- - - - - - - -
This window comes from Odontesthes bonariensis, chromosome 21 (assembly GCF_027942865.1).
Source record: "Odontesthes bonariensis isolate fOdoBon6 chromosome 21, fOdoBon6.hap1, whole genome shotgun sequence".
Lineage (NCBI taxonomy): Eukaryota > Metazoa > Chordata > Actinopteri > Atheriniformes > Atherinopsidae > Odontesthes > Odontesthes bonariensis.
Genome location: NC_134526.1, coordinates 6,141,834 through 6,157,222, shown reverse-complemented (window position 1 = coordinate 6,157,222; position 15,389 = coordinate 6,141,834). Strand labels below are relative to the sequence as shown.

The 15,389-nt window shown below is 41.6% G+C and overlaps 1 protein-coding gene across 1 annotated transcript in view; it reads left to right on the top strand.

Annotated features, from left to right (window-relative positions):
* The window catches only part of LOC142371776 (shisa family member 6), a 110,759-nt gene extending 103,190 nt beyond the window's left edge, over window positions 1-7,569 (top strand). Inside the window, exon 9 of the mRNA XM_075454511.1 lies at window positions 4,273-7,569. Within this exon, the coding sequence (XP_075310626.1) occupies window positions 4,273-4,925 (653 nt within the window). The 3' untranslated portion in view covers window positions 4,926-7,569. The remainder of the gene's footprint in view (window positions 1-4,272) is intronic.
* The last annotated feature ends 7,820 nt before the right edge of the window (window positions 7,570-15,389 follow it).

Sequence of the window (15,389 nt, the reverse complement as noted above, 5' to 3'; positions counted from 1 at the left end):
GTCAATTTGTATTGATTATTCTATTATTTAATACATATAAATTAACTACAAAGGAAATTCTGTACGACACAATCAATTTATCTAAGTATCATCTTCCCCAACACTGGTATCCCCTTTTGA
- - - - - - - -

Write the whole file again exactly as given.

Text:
This window comes from Odontesthes bonariensis, chromosome 21 (assembly GCF_027942865.1).
Source record: "Odontesthes bonariensis isolate fOdoBon6 chromosome 21, fOdoBon6.hap1, whole genome shotgun sequence".
Lineage (NCBI taxonomy): Eukaryota > Metazoa > Chordata > Actinopteri > Atheriniformes > Atherinopsidae > Odontesthes > Odontesthes bonariensis.
Genome location: NC_134526.1, coordinates 6,141,834 through 6,157,222, shown reverse-complemented (window position 1 = coordinate 6,157,222; position 15,389 = coordinate 6,141,834). Strand labels below are relative to the sequence as shown.

The 15,389-nt window shown below is 41.6% G+C and overlaps 1 protein-coding gene across 1 annotated transcript in view; it reads left to right on the top strand.

Annotated features, from left to right (window-relative positions):
* The window catches only part of LOC142371776 (shisa family member 6), a 110,759-nt gene extending 103,190 nt beyond the window's left edge, over window positions 1-7,569 (top strand). Inside the window, exon 9 of the mRNA XM_075454511.1 lies at window positions 4,273-7,569. Within this exon, the coding sequence (XP_075310626.1) occupies window positions 4,273-4,925 (653 nt within the window). The 3' untranslated portion in view covers window positions 4,926-7,569. The remainder of the gene's footprint in view (window positions 1-4,272) is intronic.
* The last annotated feature ends 7,820 nt before the right edge of the window (window positions 7,570-15,389 follow it).

Sequence of the window (15,389 nt, the reverse complement as noted above, 5' to 3'; positions counted from 1 at the left end):
GTCAATTTGTATTGATTATTCTATTATTTAATACATATAAATTAACTACAAAGGAAATTCTGTACGACACAATCAATTTATCTAAGTATCATCTTCCCCAACACTGGTATCCCCTTTTGA